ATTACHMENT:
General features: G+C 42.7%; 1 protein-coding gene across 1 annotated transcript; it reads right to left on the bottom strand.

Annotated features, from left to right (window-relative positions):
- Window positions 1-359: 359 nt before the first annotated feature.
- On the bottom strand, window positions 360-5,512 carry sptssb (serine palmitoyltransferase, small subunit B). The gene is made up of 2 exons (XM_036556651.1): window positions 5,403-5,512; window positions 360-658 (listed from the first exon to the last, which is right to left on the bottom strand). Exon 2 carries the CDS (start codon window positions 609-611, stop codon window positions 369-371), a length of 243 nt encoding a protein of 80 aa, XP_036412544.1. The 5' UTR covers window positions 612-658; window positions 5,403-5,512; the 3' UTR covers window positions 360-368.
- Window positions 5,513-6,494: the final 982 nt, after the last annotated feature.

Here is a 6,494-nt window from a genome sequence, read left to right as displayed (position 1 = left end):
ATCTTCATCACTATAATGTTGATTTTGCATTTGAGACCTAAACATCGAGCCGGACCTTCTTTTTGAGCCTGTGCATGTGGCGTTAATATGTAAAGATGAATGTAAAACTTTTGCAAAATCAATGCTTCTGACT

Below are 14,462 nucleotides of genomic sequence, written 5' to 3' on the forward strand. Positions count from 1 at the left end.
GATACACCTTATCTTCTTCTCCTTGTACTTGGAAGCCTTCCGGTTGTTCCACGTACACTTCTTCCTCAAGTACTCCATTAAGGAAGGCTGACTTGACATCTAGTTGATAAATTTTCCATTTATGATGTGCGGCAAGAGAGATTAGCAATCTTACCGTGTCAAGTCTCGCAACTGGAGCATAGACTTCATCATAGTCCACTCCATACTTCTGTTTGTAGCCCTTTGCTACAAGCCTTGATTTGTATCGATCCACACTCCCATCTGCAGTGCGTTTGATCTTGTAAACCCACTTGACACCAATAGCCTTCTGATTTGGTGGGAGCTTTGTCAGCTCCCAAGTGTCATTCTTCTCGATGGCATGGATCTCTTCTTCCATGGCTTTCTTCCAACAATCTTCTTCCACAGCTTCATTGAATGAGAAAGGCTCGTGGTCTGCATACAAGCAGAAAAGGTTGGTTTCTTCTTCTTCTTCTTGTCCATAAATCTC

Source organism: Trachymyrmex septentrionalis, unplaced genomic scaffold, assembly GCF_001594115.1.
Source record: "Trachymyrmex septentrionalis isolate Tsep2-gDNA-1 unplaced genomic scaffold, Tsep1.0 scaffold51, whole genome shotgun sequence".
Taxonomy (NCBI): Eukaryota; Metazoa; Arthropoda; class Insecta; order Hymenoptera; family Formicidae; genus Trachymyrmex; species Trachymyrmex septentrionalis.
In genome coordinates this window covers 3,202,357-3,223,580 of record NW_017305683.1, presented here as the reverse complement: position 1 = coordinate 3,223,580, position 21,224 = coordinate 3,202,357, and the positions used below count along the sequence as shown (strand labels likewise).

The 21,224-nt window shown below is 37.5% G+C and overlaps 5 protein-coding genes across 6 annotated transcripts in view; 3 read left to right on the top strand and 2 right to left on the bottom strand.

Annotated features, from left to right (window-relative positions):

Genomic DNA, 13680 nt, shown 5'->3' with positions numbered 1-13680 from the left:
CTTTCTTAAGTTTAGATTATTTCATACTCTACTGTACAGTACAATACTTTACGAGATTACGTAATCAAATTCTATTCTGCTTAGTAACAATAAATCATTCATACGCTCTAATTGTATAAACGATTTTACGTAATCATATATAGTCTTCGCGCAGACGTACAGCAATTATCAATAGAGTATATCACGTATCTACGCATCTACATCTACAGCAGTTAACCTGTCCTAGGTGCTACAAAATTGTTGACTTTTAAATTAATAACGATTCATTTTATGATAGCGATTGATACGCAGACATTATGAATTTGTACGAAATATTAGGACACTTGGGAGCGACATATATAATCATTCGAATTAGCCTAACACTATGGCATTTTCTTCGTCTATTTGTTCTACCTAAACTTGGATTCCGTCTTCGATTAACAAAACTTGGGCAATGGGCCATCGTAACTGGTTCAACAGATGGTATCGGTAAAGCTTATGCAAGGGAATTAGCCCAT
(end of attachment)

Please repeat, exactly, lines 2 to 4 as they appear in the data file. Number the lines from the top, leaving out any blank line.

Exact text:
Annotated features, from left to right (window-relative positions):
- Window positions 1-359: 359 nt before the first annotated feature.
- On the bottom strand, window positions 360-5,512 carry sptssb (serine palmitoyltransferase, small subunit B). The gene is made up of 2 exons (XM_036556651.1): window positions 5,403-5,512; window positions 360-658 (listed from the first exon to the last, which is right to left on the bottom strand). Exon 2 carries the CDS (start codon window positions 609-611, stop codon window positions 369-371), a length of 243 nt encoding a protein of 80 aa, XP_036412544.1. The 5' UTR covers window positions 612-658; window positions 5,403-5,512; the 3' UTR covers window positions 360-368.